One big factor is league size, because this impacts how scarce players will be. As league size increases, the value of the players at positions that are more limited in real life should move up, relative to more commonly available positions. Take QB as an example here. There are 32 real-life starting quarterbacks, and it’s a position where backups do not score much. Meanwhile, you might have 90-100 Wide Receivers who are playing most of a game each week.
In a 10-team league, the differences will not be as pronounced. Even if everyone carries two quarterbacks on their roster, and maybe even if a couple of fantasy owners carry a third one, you should still have 8-10 quarterbacks available as replacements if needed. Move to a 14-team league, though, and that changes. If everyone carries two quarterbacks, all the guys who are safe starters are gone, and you are down to the last handful of quarterbacks each week, and may have no options depending on the number of teams on a bye week.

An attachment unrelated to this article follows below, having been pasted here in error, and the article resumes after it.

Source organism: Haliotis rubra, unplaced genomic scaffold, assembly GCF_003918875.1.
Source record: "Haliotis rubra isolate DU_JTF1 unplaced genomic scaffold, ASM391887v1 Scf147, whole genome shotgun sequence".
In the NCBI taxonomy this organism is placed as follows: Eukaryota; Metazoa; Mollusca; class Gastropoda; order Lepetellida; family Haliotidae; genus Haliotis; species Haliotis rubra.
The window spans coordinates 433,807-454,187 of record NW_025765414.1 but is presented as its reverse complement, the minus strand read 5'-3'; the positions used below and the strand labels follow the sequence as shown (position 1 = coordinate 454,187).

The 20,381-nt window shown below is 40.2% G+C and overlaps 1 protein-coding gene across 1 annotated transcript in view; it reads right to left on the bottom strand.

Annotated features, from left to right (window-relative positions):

Wide receivers aren’t impacted to the same degree by moving from 10-team to 14-team formats. So you should see the value of the top quarterbacks go up in larger leagues, relative to wide receivers, compared to 10-team leagues.
The number of roster spots each team gets is another factor that can drive value. Similar to the league size question, what you want to consider is what type of player will likely be available on the waiver wire if you need to add someone.
If you know that the 50th best wide receiver or running back is going to be available to you after the draft, you might draft differently than if the 75th best wide receiver or running back is your best available replacement option during the season.